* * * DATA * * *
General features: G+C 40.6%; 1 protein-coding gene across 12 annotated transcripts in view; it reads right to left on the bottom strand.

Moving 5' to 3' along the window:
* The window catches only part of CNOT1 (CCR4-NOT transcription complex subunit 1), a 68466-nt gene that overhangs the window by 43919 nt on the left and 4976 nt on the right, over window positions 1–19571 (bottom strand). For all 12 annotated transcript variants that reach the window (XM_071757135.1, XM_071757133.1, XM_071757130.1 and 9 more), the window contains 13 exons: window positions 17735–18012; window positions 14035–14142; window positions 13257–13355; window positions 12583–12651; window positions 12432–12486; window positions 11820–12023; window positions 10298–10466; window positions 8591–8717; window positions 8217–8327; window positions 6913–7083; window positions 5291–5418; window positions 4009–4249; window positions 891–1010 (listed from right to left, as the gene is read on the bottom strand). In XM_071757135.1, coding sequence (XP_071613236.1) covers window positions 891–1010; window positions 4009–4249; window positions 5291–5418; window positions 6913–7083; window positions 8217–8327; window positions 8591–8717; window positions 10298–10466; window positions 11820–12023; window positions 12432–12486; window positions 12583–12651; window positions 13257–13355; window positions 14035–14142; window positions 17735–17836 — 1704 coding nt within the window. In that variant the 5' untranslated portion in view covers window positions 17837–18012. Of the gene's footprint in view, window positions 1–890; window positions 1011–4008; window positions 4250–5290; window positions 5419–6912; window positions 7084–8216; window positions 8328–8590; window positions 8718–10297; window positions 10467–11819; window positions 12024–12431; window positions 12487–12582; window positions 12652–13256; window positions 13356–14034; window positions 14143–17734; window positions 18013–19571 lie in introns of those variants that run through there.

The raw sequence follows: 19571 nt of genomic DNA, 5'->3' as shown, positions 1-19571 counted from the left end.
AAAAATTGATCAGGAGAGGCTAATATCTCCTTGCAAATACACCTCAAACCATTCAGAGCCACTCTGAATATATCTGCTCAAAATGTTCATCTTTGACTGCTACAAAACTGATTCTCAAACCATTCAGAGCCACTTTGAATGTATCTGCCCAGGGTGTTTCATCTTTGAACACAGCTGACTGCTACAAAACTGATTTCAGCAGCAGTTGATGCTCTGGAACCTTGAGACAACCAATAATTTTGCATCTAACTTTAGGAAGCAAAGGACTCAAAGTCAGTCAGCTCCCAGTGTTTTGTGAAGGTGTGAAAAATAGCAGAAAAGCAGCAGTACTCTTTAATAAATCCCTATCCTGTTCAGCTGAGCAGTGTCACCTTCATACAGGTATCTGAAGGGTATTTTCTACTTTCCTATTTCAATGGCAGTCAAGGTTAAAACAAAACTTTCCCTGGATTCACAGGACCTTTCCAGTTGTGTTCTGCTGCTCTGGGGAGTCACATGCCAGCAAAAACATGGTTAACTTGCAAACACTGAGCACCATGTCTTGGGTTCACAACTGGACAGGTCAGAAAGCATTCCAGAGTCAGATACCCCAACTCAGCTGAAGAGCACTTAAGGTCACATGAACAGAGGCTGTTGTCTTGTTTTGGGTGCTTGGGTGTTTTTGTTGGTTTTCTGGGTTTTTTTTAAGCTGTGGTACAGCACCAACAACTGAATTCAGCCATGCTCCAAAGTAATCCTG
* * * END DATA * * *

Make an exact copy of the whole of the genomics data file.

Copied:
General features: G+C 40.6%; 1 protein-coding gene across 12 annotated transcripts in view; it reads right to left on the bottom strand.

Moving 5' to 3' along the window:
* The window catches only part of CNOT1 (CCR4-NOT transcription complex subunit 1), a 68466-nt gene that overhangs the window by 43919 nt on the left and 4976 nt on the right, over window positions 1–19571 (bottom strand). For all 12 annotated transcript variants that reach the window (XM_071757135.1, XM_071757133.1, XM_071757130.1 and 9 more), the window contains 13 exons: window positions 17735–18012; window positions 14035–14142; window positions 13257–13355; window positions 12583–12651; window positions 12432–12486; window positions 11820–12023; window positions 10298–10466; window positions 8591–8717; window positions 8217–8327; window positions 6913–7083; window positions 5291–5418; window positions 4009–4249; window positions 891–1010 (listed from right to left, as the gene is read on the bottom strand). In XM_071757135.1, coding sequence (XP_071613236.1) covers window positions 891–1010; window positions 4009–4249; window positions 5291–5418; window positions 6913–7083; window positions 8217–8327; window positions 8591–8717; window positions 10298–10466; window positions 11820–12023; window positions 12432–12486; window positions 12583–12651; window positions 13257–13355; window positions 14035–14142; window positions 17735–17836 — 1704 coding nt within the window. In that variant the 5' untranslated portion in view covers window positions 17837–18012. Of the gene's footprint in view, window positions 1–890; window positions 1011–4008; window positions 4250–5290; window positions 5419–6912; window positions 7084–8216; window positions 8328–8590; window positions 8718–10297; window positions 10467–11819; window positions 12024–12431; window positions 12487–12582; window positions 12652–13256; window positions 13356–14034; window positions 14143–17734; window positions 18013–19571 lie in introns of those variants that run through there.

The raw sequence follows: 19571 nt of genomic DNA, 5'->3' as shown, positions 1-19571 counted from the left end.
AAAAATTGATCAGGAGAGGCTAATATCTCCTTGCAAATACACCTCAAACCATTCAGAGCCACTCTGAATATATCTGCTCAAAATGTTCATCTTTGACTGCTACAAAACTGATTCTCAAACCATTCAGAGCCACTTTGAATGTATCTGCCCAGGGTGTTTCATCTTTGAACACAGCTGACTGCTACAAAACTGATTTCAGCAGCAGTTGATGCTCTGGAACCTTGAGACAACCAATAATTTTGCATCTAACTTTAGGAAGCAAAGGACTCAAAGTCAGTCAGCTCCCAGTGTTTTGTGAAGGTGTGAAAAATAGCAGAAAAGCAGCAGTACTCTTTAATAAATCCCTATCCTGTTCAGCTGAGCAGTGTCACCTTCATACAGGTATCTGAAGGGTATTTTCTACTTTCCTATTTCAATGGCAGTCAAGGTTAAAACAAAACTTTCCCTGGATTCACAGGACCTTTCCAGTTGTGTTCTGCTGCTCTGGGGAGTCACATGCCAGCAAAAACATGGTTAACTTGCAAACACTGAGCACCATGTCTTGGGTTCACAACTGGACAGGTCAGAAAGCATTCCAGAGTCAGATACCCCAACTCAGCTGAAGAGCACTTAAGGTCACATGAACAGAGGCTGTTGTCTTGTTTTGGGTGCTTGGGTGTTTTTGTTGGTTTTCTGGGTTTTTTTTAAGCTGTGGTACAGCACCAACAACTGAATTCAGCCATGCTCCAAAGTAATCCTG